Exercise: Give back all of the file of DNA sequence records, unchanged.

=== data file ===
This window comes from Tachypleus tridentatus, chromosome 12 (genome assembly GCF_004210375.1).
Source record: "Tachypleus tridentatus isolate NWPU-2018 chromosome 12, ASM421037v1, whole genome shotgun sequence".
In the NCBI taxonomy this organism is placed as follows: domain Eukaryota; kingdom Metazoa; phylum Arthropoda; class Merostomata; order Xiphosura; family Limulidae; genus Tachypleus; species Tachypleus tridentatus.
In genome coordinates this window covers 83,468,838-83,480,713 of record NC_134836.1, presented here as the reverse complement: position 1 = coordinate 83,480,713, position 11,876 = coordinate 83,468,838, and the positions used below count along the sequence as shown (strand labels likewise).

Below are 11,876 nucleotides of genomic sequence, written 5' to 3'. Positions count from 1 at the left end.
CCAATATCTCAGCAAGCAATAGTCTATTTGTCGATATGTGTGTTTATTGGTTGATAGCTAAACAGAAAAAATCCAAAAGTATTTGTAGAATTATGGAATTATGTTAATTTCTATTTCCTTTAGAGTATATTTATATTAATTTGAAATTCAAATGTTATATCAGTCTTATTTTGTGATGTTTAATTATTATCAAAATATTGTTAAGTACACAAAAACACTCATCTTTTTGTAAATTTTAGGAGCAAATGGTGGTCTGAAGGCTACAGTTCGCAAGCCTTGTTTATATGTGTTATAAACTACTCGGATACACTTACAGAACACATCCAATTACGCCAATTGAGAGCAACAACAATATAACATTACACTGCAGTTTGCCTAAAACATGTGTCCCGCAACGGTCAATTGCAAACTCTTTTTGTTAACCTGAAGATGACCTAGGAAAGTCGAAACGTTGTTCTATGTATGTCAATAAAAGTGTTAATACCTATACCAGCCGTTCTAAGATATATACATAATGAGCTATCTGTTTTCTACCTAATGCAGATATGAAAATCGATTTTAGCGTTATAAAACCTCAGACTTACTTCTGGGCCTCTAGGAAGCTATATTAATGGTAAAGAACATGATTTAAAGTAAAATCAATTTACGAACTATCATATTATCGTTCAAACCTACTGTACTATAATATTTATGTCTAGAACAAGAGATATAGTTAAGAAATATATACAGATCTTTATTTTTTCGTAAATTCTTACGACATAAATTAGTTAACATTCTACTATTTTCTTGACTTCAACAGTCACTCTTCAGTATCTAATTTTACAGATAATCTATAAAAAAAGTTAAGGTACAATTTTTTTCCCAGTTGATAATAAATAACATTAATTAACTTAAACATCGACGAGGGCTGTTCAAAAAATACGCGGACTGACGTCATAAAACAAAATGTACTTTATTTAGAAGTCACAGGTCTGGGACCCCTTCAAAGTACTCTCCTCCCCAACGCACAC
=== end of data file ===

This window comes from Tachypleus tridentatus, chromosome 12 (genome assembly GCF_004210375.1).
Source record: "Tachypleus tridentatus isolate NWPU-2018 chromosome 12, ASM421037v1, whole genome shotgun sequence".
In the NCBI taxonomy this organism is placed as follows: domain Eukaryota; kingdom Metazoa; phylum Arthropoda; class Merostomata; order Xiphosura; family Limulidae; genus Tachypleus; species Tachypleus tridentatus.
In genome coordinates this window covers 83,468,838-83,480,713 of record NC_134836.1, presented here as the reverse complement: position 1 = coordinate 83,480,713, position 11,876 = coordinate 83,468,838, and the positions used below count along the sequence as shown (strand labels likewise).

Below are 11,876 nucleotides of genomic sequence, written 5' to 3'. Positions count from 1 at the left end.
CCAATATCTCAGCAAGCAATAGTCTATTTGTCGATATGTGTGTTTATTGGTTGATAGCTAAACAGAAAAAATCCAAAAGTATTTGTAGAATTATGGAATTATGTTAATTTCTATTTCCTTTAGAGTATATTTATATTAATTTGAAATTCAAATGTTATATCAGTCTTATTTTGTGATGTTTAATTATTATCAAAATATTGTTAAGTACACAAAAACACTCATCTTTTTGTAAATTTTAGGAGCAAATGGTGGTCTGAAGGCTACAGTTCGCAAGCCTTGTTTATATGTGTTATAAACTACTCGGATACACTTACAGAACACATCCAATTACGCCAATTGAGAGCAACAACAATATAACATTACACTGCAGTTTGCCTAAAACATGTGTCCCGCAACGGTCAATTGCAAACTCTTTTTGTTAACCTGAAGATGACCTAGGAAAGTCGAAACGTTGTTCTATGTATGTCAATAAAAGTGTTAATACCTATACCAGCCGTTCTAAGATATATACATAATGAGCTATCTGTTTTCTACCTAATGCAGATATGAAAATCGATTTTAGCGTTATAAAACCTCAGACTTACTTCTGGGCCTCTAGGAAGCTATATTAATGGTAAAGAACATGATTTAAAGTAAAATCAATTTACGAACTATCATATTATCGTTCAAACCTACTGTACTATAATATTTATGTCTAGAACAAGAGATATAGTTAAGAAATATATACAGATCTTTATTTTTTCGTAAATTCTTACGACATAAATTAGTTAACATTCTACTATTTTCTTGACTTCAACAGTCACTCTTCAGTATCTAATTTTACAGATAATCTATAAAAAAAGTTAAGGTACAATTTTTTTCCCAGTTGATAATAAATAACATTAATTAACTTAAACATCGACGAGGGCTGTTCAAAAAATACGCGGACTGACGTCATAAAACAAAATGTACTTTATTTAGAAGTCACAGGTCTGGGACCCCTTCAAAGTACTCTCCTCCCCAACGCACAC